Manifest Destiny is a card-driven multi-player strategy game for 3 to 5 players set in North America from colonial times to the present. Designed by Bill Crenshaw as the successor to the Age of Renaissance, and developed by Ken Gutermuth, Manifest Destiny combines the strategic components of earlier, longer civilization-based games with the elegance of streamlined European gaming. While reminiscent of its predecessors in some respects, it is significantly simpler and quicker to play. Designed to appeal to a wide range of gamers, Manifest Destiny combines several unique elements that require strategic balancing to succeed.
Each player controls a mercantile empire as it expands into territories containing new markets across the continent. Players use cash to purchase Progressions and tokens. Progressions give players additional capabilities during the game. Tokens are used for territorial expansion and to purchase Pioneers, cities and additional cards.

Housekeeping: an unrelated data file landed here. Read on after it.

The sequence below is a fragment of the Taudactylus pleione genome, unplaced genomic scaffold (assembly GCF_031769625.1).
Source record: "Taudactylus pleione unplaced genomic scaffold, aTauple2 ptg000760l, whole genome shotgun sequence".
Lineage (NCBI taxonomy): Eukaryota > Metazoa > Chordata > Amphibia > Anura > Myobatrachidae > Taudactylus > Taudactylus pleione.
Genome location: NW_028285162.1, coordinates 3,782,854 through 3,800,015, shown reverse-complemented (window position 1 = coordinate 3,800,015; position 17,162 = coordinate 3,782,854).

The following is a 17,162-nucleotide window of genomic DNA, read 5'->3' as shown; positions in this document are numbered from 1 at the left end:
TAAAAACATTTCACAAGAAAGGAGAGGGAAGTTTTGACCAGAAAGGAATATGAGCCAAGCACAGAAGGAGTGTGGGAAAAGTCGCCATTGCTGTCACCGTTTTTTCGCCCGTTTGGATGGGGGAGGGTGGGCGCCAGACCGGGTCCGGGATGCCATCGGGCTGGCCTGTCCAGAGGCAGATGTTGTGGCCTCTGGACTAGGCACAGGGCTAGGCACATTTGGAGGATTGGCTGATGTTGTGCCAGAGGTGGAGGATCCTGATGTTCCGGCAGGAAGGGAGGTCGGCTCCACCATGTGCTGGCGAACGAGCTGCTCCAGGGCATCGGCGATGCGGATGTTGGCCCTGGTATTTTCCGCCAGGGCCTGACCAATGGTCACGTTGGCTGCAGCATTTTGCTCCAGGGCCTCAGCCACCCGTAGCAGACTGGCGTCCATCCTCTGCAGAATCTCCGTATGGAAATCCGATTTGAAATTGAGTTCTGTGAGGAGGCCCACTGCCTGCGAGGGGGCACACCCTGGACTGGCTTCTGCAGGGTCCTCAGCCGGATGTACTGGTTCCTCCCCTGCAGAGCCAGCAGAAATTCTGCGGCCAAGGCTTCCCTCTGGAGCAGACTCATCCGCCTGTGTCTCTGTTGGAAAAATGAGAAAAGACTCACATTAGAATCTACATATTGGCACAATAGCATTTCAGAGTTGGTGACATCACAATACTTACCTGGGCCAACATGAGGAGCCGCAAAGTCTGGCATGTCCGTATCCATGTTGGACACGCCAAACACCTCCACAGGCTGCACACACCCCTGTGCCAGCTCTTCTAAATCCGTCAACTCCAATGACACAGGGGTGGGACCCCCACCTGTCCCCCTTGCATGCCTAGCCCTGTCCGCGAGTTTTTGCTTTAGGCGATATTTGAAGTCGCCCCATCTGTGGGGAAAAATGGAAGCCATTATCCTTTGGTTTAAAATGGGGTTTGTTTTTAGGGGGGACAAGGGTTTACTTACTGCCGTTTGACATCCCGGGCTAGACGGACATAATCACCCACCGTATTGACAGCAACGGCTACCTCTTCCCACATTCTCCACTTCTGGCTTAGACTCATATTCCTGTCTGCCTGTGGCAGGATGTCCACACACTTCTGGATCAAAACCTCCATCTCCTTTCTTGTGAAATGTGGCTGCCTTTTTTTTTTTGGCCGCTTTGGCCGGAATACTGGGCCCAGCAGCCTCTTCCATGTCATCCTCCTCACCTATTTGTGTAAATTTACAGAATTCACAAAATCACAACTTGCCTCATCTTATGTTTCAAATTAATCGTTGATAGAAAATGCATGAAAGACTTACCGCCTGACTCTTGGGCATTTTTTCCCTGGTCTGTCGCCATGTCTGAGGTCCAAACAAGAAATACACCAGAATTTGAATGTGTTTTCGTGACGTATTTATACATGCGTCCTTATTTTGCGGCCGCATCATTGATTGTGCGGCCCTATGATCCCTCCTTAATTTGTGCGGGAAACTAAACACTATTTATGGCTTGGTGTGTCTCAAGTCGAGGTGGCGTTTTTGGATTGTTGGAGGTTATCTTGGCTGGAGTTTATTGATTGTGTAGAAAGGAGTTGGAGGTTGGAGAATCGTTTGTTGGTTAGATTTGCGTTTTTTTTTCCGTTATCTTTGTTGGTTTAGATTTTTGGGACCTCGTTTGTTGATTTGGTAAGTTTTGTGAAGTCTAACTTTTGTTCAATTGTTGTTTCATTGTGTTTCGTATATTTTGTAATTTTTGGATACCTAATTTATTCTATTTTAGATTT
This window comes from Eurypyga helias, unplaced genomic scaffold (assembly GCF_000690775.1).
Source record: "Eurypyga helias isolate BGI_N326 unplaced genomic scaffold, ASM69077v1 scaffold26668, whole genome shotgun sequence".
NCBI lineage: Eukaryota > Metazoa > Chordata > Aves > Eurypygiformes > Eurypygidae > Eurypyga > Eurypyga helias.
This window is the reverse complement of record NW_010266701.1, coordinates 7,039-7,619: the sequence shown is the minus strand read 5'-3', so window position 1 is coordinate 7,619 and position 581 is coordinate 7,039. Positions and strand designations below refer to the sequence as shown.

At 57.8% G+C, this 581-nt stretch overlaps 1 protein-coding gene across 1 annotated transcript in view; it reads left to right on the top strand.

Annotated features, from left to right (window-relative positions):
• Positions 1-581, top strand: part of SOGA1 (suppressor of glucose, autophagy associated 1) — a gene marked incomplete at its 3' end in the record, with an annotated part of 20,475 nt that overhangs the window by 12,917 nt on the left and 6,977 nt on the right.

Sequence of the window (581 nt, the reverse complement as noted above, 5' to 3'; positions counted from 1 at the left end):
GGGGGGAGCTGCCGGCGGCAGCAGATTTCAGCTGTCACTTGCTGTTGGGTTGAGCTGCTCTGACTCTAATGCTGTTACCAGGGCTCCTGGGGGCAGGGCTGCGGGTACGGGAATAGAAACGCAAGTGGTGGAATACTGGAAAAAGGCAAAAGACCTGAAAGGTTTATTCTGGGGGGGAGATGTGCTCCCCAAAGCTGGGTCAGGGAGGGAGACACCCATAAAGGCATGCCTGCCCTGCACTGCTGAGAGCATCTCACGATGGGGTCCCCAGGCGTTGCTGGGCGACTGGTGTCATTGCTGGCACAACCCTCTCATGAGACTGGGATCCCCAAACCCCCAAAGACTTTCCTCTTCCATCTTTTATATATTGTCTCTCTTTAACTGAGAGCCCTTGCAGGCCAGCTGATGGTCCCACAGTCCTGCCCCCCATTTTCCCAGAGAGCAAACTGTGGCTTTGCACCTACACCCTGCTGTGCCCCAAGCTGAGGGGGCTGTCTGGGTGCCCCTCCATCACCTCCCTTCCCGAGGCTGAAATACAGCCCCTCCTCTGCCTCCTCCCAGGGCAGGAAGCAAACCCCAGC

Each game is unique, with no standard path to victory. The game has several elements that keep all players competitive; cards and Progressions are designed to assist lagging players. How you balance the competing opportunities will determine whether you achieve your destiny.
I love the game, but the cubes are so anonymous. I made a counter sheet that gives you an era marker, the Panama Canal, Technology, Tourists, Natives, and some other markers. Print out the file on card stock or stiff photo print paper, glue it to a piece of cardboard (foam paper at an art supply store works better), and then cut it out with a paper trimmer. This makes two sets of counters so you can choose which ones you like the best to make your set. All you need is this:
1. One Era Marker
2. One Panama Canal Marker
3. 5 Natives
4. One Surplus All marker (kind of boring, I know)
5. 5 +100 Profit Markers
6. 3 Tourist Markers
7. 1 Most Cities Markers
8. 20 cities.
At least for me, this makes Manifest Destiny a more enjoyable game. I'm no fan of gray, skyblue,...